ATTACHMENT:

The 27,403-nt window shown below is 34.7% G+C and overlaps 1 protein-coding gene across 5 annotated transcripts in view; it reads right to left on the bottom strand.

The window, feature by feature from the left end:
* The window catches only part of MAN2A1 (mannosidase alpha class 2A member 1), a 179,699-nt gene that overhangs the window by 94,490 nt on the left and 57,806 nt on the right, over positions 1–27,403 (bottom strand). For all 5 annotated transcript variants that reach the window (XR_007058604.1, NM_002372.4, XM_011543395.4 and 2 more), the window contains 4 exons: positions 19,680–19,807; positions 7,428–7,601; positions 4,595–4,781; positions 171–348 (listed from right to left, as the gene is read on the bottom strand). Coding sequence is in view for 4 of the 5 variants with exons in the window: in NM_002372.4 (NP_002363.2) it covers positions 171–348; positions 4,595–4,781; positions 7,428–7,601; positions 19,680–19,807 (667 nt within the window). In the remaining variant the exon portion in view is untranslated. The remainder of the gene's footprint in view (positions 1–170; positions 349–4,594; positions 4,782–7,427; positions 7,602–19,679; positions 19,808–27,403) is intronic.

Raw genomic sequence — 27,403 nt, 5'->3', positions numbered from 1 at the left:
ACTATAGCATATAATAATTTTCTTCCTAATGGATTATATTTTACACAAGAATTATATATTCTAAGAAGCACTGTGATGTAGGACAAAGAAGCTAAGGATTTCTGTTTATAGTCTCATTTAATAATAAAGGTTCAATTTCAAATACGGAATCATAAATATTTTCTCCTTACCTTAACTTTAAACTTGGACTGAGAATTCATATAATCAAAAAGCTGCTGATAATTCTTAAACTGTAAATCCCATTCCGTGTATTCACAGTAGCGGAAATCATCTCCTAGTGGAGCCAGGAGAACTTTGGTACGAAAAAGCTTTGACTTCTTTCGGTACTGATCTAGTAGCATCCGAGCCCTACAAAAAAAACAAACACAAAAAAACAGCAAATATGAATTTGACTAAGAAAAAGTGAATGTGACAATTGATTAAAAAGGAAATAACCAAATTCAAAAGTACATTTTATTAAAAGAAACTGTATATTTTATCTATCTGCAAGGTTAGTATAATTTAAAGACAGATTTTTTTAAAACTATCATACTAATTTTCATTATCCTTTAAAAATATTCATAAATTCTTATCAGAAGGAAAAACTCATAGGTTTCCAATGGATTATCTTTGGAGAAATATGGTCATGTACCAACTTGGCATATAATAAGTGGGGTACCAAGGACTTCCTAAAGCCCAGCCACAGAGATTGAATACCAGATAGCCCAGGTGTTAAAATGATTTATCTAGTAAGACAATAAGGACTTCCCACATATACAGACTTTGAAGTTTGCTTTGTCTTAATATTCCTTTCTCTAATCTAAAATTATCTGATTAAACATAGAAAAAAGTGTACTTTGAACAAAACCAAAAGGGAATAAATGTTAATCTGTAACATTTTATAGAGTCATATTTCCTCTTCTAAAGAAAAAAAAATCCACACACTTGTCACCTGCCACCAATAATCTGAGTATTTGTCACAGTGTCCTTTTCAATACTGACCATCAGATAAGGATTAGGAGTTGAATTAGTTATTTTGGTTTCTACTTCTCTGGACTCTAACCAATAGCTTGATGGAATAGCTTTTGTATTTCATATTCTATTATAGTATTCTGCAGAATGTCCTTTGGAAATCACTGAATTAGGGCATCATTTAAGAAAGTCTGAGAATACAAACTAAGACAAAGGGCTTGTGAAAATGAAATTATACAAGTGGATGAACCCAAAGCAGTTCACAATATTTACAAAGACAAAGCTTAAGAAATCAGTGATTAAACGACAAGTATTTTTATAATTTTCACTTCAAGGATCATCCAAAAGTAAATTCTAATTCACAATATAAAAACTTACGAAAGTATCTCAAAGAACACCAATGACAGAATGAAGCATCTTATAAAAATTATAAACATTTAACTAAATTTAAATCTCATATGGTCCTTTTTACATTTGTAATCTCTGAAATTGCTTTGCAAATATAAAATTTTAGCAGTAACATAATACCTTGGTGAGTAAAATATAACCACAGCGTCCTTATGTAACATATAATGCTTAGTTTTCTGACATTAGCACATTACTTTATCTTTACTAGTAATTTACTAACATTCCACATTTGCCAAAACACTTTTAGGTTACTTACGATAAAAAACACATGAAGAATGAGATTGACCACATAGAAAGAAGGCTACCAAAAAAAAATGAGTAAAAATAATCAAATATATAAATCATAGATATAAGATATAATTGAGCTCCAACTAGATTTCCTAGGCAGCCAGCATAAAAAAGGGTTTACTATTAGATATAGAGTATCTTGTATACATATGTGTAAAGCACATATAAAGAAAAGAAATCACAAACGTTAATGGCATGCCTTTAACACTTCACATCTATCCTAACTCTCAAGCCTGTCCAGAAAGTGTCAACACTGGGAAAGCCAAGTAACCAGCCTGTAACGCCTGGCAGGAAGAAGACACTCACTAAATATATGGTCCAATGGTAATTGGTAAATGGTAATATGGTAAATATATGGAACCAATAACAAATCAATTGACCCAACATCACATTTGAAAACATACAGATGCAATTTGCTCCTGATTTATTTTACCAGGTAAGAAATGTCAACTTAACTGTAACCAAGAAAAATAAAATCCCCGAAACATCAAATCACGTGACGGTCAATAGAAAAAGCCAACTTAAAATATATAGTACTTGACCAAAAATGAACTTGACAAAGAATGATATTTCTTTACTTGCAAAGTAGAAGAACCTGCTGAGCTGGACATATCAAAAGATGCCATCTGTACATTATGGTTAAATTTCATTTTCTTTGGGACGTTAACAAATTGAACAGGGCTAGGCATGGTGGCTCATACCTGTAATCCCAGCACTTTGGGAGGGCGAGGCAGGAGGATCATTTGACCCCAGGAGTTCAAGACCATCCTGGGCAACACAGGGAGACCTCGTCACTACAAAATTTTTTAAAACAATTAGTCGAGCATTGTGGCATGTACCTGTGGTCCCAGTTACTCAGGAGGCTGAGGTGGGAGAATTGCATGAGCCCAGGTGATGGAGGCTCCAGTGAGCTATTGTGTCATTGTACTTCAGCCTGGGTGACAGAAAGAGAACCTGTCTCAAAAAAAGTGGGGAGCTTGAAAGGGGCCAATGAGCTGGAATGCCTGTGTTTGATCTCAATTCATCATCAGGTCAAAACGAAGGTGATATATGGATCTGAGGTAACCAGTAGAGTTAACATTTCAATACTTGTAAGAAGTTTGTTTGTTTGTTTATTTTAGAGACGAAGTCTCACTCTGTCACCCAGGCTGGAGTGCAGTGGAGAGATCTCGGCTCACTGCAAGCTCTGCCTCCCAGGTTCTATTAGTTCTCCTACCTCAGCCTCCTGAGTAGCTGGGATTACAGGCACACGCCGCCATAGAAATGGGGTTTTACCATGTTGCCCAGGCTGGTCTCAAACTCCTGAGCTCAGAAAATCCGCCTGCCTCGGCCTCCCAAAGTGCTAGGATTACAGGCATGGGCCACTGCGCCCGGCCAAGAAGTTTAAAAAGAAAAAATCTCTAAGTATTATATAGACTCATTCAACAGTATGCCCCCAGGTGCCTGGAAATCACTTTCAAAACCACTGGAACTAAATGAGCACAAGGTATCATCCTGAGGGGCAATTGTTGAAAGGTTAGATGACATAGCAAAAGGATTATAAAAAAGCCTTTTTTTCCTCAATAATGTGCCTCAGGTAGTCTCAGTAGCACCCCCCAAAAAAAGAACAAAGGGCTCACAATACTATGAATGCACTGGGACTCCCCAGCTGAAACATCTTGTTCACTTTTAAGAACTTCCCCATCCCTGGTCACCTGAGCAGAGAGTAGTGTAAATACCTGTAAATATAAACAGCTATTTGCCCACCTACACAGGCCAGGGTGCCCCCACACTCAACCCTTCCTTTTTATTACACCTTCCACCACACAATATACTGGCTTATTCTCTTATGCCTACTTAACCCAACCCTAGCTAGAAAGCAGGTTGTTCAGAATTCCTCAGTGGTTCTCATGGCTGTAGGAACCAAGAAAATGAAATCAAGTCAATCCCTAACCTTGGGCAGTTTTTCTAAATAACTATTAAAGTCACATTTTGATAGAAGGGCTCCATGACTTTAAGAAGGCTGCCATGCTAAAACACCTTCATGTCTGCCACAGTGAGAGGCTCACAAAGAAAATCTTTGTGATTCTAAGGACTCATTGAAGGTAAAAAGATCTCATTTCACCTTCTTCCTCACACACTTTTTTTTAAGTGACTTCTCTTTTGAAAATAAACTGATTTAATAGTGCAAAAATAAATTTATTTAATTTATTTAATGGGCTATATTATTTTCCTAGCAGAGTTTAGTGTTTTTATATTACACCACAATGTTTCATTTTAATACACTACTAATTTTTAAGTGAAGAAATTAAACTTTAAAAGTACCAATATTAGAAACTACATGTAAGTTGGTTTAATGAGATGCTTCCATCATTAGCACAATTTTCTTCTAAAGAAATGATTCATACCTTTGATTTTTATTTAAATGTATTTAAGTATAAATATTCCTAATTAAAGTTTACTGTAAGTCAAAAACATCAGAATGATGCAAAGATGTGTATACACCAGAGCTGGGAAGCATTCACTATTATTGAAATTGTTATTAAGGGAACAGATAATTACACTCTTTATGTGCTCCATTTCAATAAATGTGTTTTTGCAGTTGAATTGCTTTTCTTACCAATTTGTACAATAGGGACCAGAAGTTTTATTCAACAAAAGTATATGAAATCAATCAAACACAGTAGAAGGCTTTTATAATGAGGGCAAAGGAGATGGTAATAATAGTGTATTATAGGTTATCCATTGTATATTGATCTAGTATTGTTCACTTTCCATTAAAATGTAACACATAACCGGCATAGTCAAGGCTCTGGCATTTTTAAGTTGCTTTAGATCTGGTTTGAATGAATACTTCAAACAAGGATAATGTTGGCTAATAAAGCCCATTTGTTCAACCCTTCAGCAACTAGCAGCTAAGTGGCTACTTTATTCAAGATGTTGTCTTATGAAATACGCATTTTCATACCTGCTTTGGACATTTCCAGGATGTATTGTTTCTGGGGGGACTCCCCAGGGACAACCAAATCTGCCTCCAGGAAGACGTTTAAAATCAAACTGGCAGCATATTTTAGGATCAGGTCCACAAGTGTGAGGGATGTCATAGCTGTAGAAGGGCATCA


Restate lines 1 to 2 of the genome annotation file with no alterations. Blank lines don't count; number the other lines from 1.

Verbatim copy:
The 27,403-nt window shown below is 34.7% G+C and overlaps 1 protein-coding gene across 5 annotated transcripts in view; it reads right to left on the bottom strand.

The window, feature by feature from the left end: